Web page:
New Ballet Ensemble
Program I of The National Symphony Orchestra: NEW MOVES: symphony + dance season
Washington, Kennedy Center Concert Hall
10 May 2014
The National Symphony Orchestra is exploring new ways to reach broader audience and to get the younger generation in the door with “NEW MOVES: symphony + dance” – a new festival dedicated to music and dance. During two weeks in May, the NSO three-program event brought to the Kennedy Center Concert Hall a wide assortment of American contemporary music, plus four newly-minted dances, created specifically for the occasion.
The second program of “NEW MOVES” (May 10) offered a perfect mix of the classical and popular traditions and geared towards symphonic music composed with dance in mind.
The concert began with Selections for Orchestra from George Gershwin’s opera Porgy and Bess – a charming medley of the opera’s most memorable jazzy tunes, including the immortal Summertime; followed by Samuel Barber’sSouvenirs, Op. 28 – one of my favorite musical offerings of the program.
Originally, Barber wrote Souvenirs for piano four-hands. In 1952, Lincoln Kirstein, the co-founder of New York City Ballet, commissioned from the composer the orchestral arrangement of the piece, which later was used for a ballet of the same title with choreography by Todd Bolender. In 1998 a young member of the NYCB corps, British-born Christopher Wheeldon, set his first major choreographic attempt to the same score, conjuring an attractive and thoroughly enjoyable Soirée Musicale for a group of ballet students of the School of American Ballet. Then last year, Wheeldon – by this time a major creative force in today’s ballet world – revived and revised his choreographic début for the NYCB dancers. (The company brought his restored and stylishly-costumed Soirée Musicale to the Kennedy Center Opera House last month as part of its mixed-bill program.)
Each movement of Souvenirs (Tempo di walzer, Schottische, Pas de deux, Two-step, Hesitation-tango and Galop) is a sparkling dance with its own distinctive style and atmosphere. It was a real pleasure to experience this picturesque music – an evocation of Chopin and early Rachmaninoff – in a sweeping rendition by the NSO. Conductor Thomas Wilkins drew animated and expressive playing from the orchestra, especially during an impassioned account of Pas de deux.
The NSO’s timpanist, Jauvon Gilliam, demonstrated superb movement skills and virtuosic choreography in its own right as a soloist in Timpani Concerto No. 1. by James Oliverio.
After the intermission the audience was treated to a selection of dance compositions by Duke Ellington.
The opening piece, Giggling Rapids, is a brief passage from The River (1970) – Ellington’s debut as a ballet composer. (The ballet was commissioned by American Ballet Theatre with choreography by Alvin Ailey.) Three Faces of Duke Ellington, which followed next, featured two excerpts from another Ailey ballet, Three Black Kings.
The best came last. For its final section, Harlem, NSO musicians teamed up with the nine dancers of New Ballet Ensemble, a troupe from Memphis, in a stunning, rousing performance which brought the house down and ultimately proved the highest point of the evening.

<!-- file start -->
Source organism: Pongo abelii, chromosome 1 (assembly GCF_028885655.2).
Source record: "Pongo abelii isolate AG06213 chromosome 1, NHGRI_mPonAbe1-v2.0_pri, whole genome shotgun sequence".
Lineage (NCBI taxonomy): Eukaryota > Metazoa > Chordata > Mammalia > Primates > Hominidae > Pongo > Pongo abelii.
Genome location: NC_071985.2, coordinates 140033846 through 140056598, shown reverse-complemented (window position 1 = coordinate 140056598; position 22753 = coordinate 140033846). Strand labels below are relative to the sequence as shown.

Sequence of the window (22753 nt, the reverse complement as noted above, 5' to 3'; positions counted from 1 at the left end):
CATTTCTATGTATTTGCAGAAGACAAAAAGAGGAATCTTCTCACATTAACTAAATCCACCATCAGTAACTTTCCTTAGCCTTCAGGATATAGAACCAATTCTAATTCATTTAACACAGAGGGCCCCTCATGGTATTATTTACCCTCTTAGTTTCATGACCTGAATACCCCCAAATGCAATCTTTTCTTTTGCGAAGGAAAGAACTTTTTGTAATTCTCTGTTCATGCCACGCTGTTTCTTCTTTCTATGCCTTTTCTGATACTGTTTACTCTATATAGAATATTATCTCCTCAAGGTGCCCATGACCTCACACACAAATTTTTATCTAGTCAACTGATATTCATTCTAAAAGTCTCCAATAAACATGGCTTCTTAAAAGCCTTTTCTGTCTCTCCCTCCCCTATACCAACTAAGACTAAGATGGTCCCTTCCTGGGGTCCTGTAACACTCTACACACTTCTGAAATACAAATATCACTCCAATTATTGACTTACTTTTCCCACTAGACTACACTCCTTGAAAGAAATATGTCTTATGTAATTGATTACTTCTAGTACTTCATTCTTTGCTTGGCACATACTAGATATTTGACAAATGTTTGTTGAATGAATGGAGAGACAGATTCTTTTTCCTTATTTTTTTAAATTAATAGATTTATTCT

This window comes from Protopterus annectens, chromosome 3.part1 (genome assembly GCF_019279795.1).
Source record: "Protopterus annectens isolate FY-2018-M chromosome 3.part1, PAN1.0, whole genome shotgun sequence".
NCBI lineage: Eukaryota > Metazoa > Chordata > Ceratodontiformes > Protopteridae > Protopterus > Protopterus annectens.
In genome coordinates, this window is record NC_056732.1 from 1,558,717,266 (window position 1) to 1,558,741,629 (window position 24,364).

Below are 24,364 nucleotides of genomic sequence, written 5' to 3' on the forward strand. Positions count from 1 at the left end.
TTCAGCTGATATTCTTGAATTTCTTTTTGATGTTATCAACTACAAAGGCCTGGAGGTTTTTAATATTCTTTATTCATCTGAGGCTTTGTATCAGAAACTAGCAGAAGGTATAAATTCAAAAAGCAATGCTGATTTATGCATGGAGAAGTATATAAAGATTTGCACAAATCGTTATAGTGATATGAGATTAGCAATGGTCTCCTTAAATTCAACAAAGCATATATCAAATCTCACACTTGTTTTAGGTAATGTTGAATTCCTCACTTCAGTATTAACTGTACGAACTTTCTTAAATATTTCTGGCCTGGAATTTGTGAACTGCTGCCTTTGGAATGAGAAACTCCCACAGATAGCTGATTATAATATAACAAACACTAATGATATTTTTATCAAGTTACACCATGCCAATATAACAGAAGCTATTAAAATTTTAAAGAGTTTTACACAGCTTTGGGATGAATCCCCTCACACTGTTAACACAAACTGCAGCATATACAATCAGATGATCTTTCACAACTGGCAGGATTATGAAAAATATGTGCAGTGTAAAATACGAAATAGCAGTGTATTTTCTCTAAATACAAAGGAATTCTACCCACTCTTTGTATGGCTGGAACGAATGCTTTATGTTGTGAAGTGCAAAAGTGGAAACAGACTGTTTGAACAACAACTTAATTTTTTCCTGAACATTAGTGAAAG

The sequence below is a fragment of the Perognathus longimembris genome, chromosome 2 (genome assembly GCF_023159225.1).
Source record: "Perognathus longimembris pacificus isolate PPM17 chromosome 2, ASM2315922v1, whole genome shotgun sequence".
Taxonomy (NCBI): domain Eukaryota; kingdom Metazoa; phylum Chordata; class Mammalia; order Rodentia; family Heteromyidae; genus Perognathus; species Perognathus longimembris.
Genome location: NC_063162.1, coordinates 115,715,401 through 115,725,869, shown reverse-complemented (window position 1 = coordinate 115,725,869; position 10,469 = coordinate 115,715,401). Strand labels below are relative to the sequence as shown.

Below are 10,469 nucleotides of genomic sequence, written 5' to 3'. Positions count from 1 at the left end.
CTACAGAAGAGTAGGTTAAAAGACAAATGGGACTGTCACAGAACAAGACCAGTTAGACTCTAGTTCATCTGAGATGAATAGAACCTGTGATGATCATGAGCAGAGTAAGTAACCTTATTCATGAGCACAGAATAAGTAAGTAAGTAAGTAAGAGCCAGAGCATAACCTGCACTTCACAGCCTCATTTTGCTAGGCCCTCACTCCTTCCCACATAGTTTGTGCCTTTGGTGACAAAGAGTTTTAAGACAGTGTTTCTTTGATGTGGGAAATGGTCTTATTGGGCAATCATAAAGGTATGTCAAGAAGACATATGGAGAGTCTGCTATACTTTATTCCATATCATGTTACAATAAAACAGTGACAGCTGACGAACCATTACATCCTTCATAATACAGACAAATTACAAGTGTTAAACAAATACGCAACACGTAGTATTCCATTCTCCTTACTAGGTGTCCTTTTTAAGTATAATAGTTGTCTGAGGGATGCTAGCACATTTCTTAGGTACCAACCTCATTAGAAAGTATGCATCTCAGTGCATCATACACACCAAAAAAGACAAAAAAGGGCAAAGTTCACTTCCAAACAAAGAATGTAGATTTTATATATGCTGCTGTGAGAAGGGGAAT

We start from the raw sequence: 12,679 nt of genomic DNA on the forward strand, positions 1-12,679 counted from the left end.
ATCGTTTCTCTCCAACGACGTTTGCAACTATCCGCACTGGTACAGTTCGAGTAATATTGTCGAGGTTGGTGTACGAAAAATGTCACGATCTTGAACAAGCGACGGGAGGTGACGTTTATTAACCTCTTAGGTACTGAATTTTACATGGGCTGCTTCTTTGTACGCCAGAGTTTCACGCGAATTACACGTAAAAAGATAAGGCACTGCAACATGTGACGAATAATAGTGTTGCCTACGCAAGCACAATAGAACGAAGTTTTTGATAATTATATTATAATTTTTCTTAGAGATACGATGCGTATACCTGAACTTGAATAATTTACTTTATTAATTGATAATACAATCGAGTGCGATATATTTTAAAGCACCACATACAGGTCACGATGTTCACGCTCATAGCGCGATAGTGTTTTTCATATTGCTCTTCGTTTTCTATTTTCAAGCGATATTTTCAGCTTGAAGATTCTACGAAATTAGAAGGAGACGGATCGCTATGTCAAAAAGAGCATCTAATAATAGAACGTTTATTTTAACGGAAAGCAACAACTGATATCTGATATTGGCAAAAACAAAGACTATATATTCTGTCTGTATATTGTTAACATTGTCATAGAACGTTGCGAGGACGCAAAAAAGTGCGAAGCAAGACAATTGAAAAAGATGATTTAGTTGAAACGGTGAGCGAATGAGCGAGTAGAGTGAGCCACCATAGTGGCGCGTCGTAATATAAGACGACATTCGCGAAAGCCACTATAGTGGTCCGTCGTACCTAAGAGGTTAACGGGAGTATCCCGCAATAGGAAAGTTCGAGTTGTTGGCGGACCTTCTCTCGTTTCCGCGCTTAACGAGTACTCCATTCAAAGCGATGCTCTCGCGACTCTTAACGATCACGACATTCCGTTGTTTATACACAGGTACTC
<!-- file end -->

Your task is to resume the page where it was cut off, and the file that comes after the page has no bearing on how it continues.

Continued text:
New Ballet Ensemble is not a typical performing dance company. It’s an arts educational organization – a Creative Youth Development program – which provides professional dance training to students from all social and economic backgrounds in Memphis, Tennessee. It was founded in 2003 by its artistic director and choreographer, Memphis native Katie Smythe. The Ensemble is known in the United States as an exponent of jookin’ – an American dance rooted in improvisation and based on various elements of urban dance such as hip-hop and break dance. Charles “Lil Buck” Riley is an internationally recognized jookin’ dancer and NBE’s most famous alumnus.
When Smythe received an invitation from the Kennedy Center to create a dance for the NEW MOVES festival, she chose “Harlem Suite” for a reason: Ellington’s music as well as his artistic credo ring true with her company’s style and traditions.
In her 15-minute piece for nine dancers, Smythe took as an inspiration and a guiding point Ellington’s own description of Harlem and its cheerful and dressed-to-impress crowd of church-goers, strolling from one neighborhood to another on a bright Sunday morning: “Everybody is in a friendly mood. Greetings are polite and pleasant, and on the opposite side of the street, standing under a street lamp, is a real hip chick. She, too, is in a friendly mood. You may hear a parade go by, or a funeral, or you may recognize the passage of those who are making our Civil Rights demands.”1
Smythe’s Harlem was a riot of imagination, movement and color. The choreography blended together three seemingly unmixable styles of dance – classical ballet, jookin’ and flamenco – to mesmerizing effect. The superb cast of nine dancers set the stage ablaze with their electrifying and inspiring performance, tossing in a series of eye-catching solos and group numbers, one more impressive than the next. A sense of engaging vitality and boundless ingenuity laced the choreography from the beginning to the end, driving the dance – and the entire program – to a powerful and memorable conclusion.
1. As quoted in “DUKE: A Life of Duke Ellington” by Terry Teachout.